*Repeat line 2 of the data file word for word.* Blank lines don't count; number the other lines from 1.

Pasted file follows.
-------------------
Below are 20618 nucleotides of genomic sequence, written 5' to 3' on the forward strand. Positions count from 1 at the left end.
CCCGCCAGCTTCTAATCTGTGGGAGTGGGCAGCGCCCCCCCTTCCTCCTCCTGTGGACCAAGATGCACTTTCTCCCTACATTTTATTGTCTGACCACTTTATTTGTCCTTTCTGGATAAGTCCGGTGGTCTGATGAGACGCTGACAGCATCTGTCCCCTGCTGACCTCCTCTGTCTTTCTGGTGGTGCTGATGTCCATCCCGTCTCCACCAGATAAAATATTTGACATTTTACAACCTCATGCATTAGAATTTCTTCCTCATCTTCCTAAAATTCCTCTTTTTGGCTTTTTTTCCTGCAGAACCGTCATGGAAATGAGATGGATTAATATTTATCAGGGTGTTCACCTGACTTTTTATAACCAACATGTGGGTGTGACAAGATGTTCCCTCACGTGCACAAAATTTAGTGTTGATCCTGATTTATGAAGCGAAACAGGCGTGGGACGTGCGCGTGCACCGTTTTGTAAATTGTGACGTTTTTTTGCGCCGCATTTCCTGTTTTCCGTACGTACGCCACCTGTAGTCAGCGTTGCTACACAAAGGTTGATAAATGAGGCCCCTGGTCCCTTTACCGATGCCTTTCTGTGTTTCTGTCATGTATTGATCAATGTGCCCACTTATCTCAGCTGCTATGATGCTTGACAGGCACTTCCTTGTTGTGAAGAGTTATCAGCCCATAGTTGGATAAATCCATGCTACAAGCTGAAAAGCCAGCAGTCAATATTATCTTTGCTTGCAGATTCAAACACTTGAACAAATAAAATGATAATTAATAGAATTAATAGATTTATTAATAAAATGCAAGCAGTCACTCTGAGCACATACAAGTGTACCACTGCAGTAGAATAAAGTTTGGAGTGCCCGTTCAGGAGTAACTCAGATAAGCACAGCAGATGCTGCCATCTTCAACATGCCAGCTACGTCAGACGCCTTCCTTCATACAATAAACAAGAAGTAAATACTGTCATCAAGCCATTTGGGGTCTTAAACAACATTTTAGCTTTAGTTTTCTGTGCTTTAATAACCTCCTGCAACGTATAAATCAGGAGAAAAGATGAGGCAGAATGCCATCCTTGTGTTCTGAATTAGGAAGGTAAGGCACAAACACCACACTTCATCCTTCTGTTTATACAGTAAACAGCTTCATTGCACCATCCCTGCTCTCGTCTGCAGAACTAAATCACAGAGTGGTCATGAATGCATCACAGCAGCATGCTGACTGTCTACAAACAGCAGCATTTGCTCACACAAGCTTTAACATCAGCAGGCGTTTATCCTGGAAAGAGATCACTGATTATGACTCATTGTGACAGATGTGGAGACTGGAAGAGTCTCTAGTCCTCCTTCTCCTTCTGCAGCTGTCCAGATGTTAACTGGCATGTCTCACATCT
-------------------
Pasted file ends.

CCCGCCAGCTTCTAATCTGTGGGAGTGGGCAGCGCCCCCCCTTCCTCCTCCTGTGGACCAAGATGCACTTTCTCCCTACATTTTATTGTCTGACCACTTTATTTGTCCTTTCTGGATAAGTCCGGTGGTCTGATGAGACGCTGACAGCATCTGTCCCCTGCTGACCTCCTCTGTCTTTCTGGTGGTGCTGATGTCCATCCCGTCTCCACCAGATAAAATATTTGACATTTTACAACCTCATGCATTAGAATTTCTTCCTCATCTTCCTAAAATTCCTCTTTTTGGCTTTTTTTCCTGCAGAACCGTCATGGAAATGAGATGGATTAATATTTATCAGGGTGTTCACCTGACTTTTTATAACCAACATGTGGGTGTGACAAGATGTTCCCTCACGTGCACAAAATTTAGTGTTGATCCTGATTTATGAAGCGAAACAGGCGTGGGACGTGCGCGTGCACCGTTTTGTAAATTGTGACGTTTTTTTGCGCCGCATTTCCTGTTTTCCGTACGTACGCCACCTGTAGTCAGCGTTGCTACACAAAGGTTGATAAATGAGGCCCCTGGTCCCTTTACCGATGCCTTTCTGTGTTTCTGTCATGTATTGATCAATGTGCCCACTTATCTCAGCTGCTATGATGCTTGACAGGCACTTCCTTGTTGTGAAGAGTTATCAGCCCATAGTTGGATAAATCCATGCTACAAGCTGAAAAGCCAGCAGTCAATATTATCTTTGCTTGCAGATTCAAACACTTGAACAAATAAAATGATAATTAATAGAATTAATAGATTTATTAATAAAATGCAAGCAGTCACTCTGAGCACATACAAGTGTACCACTGCAGTAGAATAAAGTTTGGAGTGCCCGTTCAGGAGTAACTCAGATAAGCACAGCAGATGCTGCCATCTTCAACATGCCAGCTACGTCAGACGCCTTCCTTCATACAATAAACAAGAAGTAAATACTGTCATCAAGCCATTTGGGGTCTTAAACAACATTTTAGCTTTAGTTTTCTGTGCTTTAATAACCTCCTGCAACGTATAAATCAGGAGAAAAGATGAGGCAGAATGCCATCCTTGTGTTCTGAATTAGGAAGGTAAGGCACAAACACCACACTTCATCCTTCTGTTTATACAGTAAACAGCTTCATTGCACCATCCCTGCTCTCGTCTGCAGAACTAAATCACAGAGTGGTCATGAATGCATCACAGCAGCATGCTGACTGTCTACAAACAGCAGCATTTGCTCACACAAGCTTTAACATCAGCAGGCGTTTATCCTGGAAAGAGATCACTGATTATGACTCATTGTGACAGATGTGGAGACTGGAAGAGTCTCTAGTCCTCCTTCTCCTTCTGCAGCTGTCCAGATGTTAACTGGCATGTCTCACATCT